It’s also next to a giant sports reserve, a freight train line and there was light spilling everywhere from the main highway higher up, the sports centre and the occasional car that would drive past.
So we did what any criminal element would, when they want to get into a place. We stayed in the shadows, found a tree line to merge our silhouettes and climbed through a hole in the fence, to sneak around the back.
The ground was surprisingly mushy with mud and there was a lot of tall grass, which spiked my fears about snakes. I found myself judging my footsteps more carefully, all too conscious that my boots were sinking in mud and grass sometimes more than I wanted them to.
The giant brick warehouse was first. Mostly, because it was closer and less exposed than the factory and I wanted to get the boring one out of the way first.
At first, it didn’t seem likely that there were any entry points. Everything was actually well defended against intruders like myself. Windows had bars going across them, doors had been bricked up and the only large double cargo doors had been padlocked shut.
But, like most of these places,the generosity of those who had come before, showed us a way in. A ledge with a gaping window beckoned invitingly. So we pulled ourselves in and stepped into … what I suspected it was … a fookin big empty warehouse with slopes for a roof and rubbish everywhere.
I wasn’t taking any chances though, because the one thing I hate about any of these places, was the idea that I only had one exit strategy.
So my first step, is to always scope out another exit.
Which ended up taking nearly 15-20 minutes, because the warehouse was so vast and I was walking extremely slowly and carefully, without any lights, my right hand gripping a CRKT M-16 tanto knife, whilst my left was ready with the torch to blind anyone.
It was eerie to be walking in such a big place, with the occasional howl of the wind for company. But I was glad that the moon was bright enough to see my way without risking unnecessary light pollution.
Throughout the entire length of the warehouse, I saw glimpses of graffiti, rubbish and could only hear the occasional crunch of footsteps on glass or plastic, behind me as my friends made their way around the place.
With relief, my friend actually found another exit, this one even easier to get in and out from and from there I could relax a bit, and really take in the atmosphere, which was very similar to so many other places I had been to before.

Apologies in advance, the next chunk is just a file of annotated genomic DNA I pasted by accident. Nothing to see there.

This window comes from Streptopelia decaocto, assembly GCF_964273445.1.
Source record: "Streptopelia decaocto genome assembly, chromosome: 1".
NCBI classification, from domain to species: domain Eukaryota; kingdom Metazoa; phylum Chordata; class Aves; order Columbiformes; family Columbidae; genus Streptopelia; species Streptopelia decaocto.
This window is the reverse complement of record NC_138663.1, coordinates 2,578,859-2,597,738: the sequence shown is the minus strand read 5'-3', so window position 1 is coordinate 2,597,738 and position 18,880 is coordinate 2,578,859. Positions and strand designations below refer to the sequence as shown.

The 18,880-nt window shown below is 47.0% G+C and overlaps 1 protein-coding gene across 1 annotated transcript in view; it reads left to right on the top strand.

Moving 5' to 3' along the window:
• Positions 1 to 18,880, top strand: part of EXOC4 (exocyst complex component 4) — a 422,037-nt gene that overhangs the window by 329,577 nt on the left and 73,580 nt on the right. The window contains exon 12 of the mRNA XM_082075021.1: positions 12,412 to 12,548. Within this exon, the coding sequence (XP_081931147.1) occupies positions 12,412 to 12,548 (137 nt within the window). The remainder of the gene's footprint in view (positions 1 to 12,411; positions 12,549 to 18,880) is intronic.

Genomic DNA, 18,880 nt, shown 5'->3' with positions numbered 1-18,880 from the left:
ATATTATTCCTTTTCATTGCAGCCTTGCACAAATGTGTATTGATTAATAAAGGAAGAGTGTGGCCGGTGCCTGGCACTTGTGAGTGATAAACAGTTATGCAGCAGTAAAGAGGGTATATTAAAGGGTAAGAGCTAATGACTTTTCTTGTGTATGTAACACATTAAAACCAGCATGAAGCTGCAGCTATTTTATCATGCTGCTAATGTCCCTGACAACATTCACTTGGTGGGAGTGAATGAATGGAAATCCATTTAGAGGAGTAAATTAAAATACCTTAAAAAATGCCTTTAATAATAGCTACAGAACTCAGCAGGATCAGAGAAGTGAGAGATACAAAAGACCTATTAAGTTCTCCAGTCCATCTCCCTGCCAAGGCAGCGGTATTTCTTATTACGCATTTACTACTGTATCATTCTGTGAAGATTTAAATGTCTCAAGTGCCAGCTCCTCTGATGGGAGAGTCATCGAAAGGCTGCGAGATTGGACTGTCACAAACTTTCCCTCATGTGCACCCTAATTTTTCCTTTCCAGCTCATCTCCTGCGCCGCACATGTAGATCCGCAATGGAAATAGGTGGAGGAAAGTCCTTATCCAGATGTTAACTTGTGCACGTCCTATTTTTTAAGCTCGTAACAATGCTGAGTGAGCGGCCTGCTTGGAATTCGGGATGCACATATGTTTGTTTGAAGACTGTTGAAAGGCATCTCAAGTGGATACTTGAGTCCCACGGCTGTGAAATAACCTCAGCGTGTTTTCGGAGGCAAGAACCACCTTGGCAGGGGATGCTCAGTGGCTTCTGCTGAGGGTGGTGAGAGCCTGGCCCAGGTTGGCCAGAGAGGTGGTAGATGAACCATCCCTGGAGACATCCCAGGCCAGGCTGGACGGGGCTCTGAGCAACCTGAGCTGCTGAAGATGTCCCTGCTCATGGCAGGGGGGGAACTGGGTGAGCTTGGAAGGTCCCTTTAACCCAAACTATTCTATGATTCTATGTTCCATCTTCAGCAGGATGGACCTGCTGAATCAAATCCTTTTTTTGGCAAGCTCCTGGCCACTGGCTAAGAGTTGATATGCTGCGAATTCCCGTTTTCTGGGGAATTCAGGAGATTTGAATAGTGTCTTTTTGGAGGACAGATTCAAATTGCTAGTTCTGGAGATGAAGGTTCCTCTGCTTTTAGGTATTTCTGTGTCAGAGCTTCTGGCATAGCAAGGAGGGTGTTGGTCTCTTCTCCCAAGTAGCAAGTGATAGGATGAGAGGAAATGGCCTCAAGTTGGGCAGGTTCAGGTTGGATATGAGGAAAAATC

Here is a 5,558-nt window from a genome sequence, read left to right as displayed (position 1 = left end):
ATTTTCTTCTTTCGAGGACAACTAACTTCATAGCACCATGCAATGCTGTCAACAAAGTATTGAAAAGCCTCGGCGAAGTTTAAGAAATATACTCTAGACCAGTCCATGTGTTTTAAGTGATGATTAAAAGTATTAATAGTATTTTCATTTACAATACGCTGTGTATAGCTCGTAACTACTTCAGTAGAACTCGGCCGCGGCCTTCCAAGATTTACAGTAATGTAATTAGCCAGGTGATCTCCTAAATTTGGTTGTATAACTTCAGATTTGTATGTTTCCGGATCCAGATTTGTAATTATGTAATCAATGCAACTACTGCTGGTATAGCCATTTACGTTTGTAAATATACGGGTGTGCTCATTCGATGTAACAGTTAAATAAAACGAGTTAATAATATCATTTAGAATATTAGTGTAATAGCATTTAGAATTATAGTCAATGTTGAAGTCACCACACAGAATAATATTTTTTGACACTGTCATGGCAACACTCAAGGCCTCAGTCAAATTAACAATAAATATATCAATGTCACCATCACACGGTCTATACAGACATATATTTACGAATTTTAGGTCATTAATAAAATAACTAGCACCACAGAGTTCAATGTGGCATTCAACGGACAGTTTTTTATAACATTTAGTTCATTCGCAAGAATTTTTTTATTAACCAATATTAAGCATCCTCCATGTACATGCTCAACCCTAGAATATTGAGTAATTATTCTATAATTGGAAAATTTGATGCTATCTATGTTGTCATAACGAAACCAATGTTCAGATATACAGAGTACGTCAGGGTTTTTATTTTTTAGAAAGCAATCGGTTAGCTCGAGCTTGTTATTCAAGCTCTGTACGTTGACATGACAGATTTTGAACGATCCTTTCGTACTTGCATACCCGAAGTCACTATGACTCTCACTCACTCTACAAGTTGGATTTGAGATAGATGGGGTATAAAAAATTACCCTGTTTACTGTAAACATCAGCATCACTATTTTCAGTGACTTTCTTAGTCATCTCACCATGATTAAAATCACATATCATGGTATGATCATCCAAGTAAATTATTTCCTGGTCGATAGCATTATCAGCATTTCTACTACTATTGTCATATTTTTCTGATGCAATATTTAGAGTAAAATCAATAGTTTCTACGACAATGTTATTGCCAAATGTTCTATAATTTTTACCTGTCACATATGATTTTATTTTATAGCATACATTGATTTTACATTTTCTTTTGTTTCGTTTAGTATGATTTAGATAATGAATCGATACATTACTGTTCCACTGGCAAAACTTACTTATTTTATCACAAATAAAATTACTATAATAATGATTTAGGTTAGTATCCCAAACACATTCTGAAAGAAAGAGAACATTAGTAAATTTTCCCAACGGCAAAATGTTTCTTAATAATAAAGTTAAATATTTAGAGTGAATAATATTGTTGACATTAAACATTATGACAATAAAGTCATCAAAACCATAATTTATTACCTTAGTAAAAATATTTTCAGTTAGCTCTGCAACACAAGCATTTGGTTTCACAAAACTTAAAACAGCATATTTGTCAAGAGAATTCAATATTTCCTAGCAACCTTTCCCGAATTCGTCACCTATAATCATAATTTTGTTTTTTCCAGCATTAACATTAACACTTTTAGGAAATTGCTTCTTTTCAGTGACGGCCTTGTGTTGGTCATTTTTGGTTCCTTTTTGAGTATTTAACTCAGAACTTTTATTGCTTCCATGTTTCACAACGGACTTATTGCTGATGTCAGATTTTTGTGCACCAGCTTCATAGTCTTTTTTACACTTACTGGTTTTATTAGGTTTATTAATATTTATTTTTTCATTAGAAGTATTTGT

The ghostly desolation that only places that have been abandoned and neglected for a long time can conjure.
The only truly noteworthy element of the place, was a strange ladder that didn’t lead anywhere atop, and a huge hole in the ground that showed the belly of the warehouse, in which, all of us displayed nervousness in checking out.
That, and what looked like the lower jaw of what is hopefully a fake human skeleton.
Hopping out, we were now buzzing with anticipation for the actual factory.
The only issue was that the only entrance was right in front of the road and quite well lit.
Timing it, we all rushed in and were stunned by the sheer metal nature of the factory.
Unlike so many of the other places we had been to, this was industrial. Sharp metal beams had cracked and were jagged pieces of rust that you could walk into. An old generator lay, rusted and disused in the corner. Wherever we shone the light, there was a slight hint of orange-brown, rust having taken over the entire area.
It was also surprisingly small for an entry way, with concrete above our head and in this basement, we found a fascinating image of another urbex explorer before us.
Then we ventured upwards.
The true scope of the factory was now laid bare for all of us to see.
It was surprisingly tall and empty. Massive blocks of metal were congregated in the centre, and there was just the huge hole in the wall at the back, that we saw from behind.
Walking around, on these rusty old staircases, I found myself testing the strength of each step, uncertain if the whole goddamn staircase would just collapse beneath me.
It was fascinating … walking on these gangways and staircases where men had formerly worked, and I thought about the view they had, when the place was more pristine.